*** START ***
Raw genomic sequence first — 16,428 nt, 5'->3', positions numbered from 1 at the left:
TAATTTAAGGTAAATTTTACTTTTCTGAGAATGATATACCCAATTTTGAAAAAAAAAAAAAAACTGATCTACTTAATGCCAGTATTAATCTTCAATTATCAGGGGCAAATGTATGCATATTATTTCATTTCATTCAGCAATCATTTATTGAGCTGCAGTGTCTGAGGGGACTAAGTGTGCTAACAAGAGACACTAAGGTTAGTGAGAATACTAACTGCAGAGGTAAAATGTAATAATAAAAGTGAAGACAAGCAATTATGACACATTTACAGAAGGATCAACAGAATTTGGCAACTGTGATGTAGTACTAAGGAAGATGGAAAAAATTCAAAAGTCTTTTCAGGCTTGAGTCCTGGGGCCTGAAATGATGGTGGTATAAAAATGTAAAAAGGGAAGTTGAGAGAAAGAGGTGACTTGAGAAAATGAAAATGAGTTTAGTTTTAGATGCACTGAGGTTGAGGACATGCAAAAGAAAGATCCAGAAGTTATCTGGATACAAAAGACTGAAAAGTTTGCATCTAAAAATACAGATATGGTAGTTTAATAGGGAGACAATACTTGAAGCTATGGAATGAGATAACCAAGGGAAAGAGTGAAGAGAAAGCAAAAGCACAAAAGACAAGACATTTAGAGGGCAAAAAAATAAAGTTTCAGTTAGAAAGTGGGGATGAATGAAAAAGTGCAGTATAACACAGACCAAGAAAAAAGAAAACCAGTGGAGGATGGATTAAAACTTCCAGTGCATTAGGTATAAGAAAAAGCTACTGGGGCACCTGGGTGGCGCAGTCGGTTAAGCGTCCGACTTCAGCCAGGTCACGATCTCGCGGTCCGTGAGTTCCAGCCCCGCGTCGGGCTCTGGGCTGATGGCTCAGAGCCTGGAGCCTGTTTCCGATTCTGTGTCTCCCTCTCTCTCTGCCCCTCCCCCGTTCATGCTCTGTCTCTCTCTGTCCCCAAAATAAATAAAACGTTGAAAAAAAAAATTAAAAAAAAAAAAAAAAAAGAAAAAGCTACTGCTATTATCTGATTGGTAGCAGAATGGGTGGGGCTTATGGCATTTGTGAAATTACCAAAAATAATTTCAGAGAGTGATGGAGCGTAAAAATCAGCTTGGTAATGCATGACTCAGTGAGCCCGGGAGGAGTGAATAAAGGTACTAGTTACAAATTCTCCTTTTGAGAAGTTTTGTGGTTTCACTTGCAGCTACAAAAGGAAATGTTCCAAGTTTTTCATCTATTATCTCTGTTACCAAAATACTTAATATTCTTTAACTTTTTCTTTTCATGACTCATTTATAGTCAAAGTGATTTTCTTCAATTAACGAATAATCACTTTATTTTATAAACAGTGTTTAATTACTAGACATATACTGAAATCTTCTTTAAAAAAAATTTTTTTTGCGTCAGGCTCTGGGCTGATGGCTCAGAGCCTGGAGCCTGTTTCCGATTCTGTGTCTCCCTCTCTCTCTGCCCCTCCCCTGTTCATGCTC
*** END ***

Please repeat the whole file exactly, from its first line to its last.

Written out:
Raw genomic sequence first — 16,428 nt, 5'->3', positions numbered from 1 at the left:
TAATTTAAGGTAAATTTTACTTTTCTGAGAATGATATACCCAATTTTGAAAAAAAAAAAAAAACTGATCTACTTAATGCCAGTATTAATCTTCAATTATCAGGGGCAAATGTATGCATATTATTTCATTTCATTCAGCAATCATTTATTGAGCTGCAGTGTCTGAGGGGACTAAGTGTGCTAACAAGAGACACTAAGGTTAGTGAGAATACTAACTGCAGAGGTAAAATGTAATAATAAAAGTGAAGACAAGCAATTATGACACATTTACAGAAGGATCAACAGAATTTGGCAACTGTGATGTAGTACTAAGGAAGATGGAAAAAATTCAAAAGTCTTTTCAGGCTTGAGTCCTGGGGCCTGAAATGATGGTGGTATAAAAATGTAAAAAGGGAAGTTGAGAGAAAGAGGTGACTTGAGAAAATGAAAATGAGTTTAGTTTTAGATGCACTGAGGTTGAGGACATGCAAAAGAAAGATCCAGAAGTTATCTGGATACAAAAGACTGAAAAGTTTGCATCTAAAAATACAGATATGGTAGTTTAATAGGGAGACAATACTTGAAGCTATGGAATGAGATAACCAAGGGAAAGAGTGAAGAGAAAGCAAAAGCACAAAAGACAAGACATTTAGAGGGCAAAAAAATAAAGTTTCAGTTAGAAAGTGGGGATGAATGAAAAAGTGCAGTATAACACAGACCAAGAAAAAAGAAAACCAGTGGAGGATGGATTAAAACTTCCAGTGCATTAGGTATAAGAAAAAGCTACTGGGGCACCTGGGTGGCGCAGTCGGTTAAGCGTCCGACTTCAGCCAGGTCACGATCTCGCGGTCCGTGAGTTCCAGCCCCGCGTCGGGCTCTGGGCTGATGGCTCAGAGCCTGGAGCCTGTTTCCGATTCTGTGTCTCCCTCTCTCTCTGCCCCTCCCCCGTTCATGCTCTGTCTCTCTCTGTCCCCAAAATAAATAAAACGTTGAAAAAAAAAATTAAAAAAAAAAAAAAAAAAGAAAAAGCTACTGCTATTATCTGATTGGTAGCAGAATGGGTGGGGCTTATGGCATTTGTGAAATTACCAAAAATAATTTCAGAGAGTGATGGAGCGTAAAAATCAGCTTGGTAATGCATGACTCAGTGAGCCCGGGAGGAGTGAATAAAGGTACTAGTTACAAATTCTCCTTTTGAGAAGTTTTGTGGTTTCACTTGCAGCTACAAAAGGAAATGTTCCAAGTTTTTCATCTATTATCTCTGTTACCAAAATACTTAATATTCTTTAACTTTTTCTTTTCATGACTCATTTATAGTCAAAGTGATTTTCTTCAATTAACGAATAATCACTTTATTTTATAAACAGTGTTTAATTACTAGACATATACTGAAATCTTCTTTAAAAAAAATTTTTTTTGCGTCAGGCTCTGGGCTGATGGCTCAGAGCCTGGAGCCTGTTTCCGATTCTGTGTCTCCCTCTCTCTCTGCCCCTCCCCTGTTCATGCTC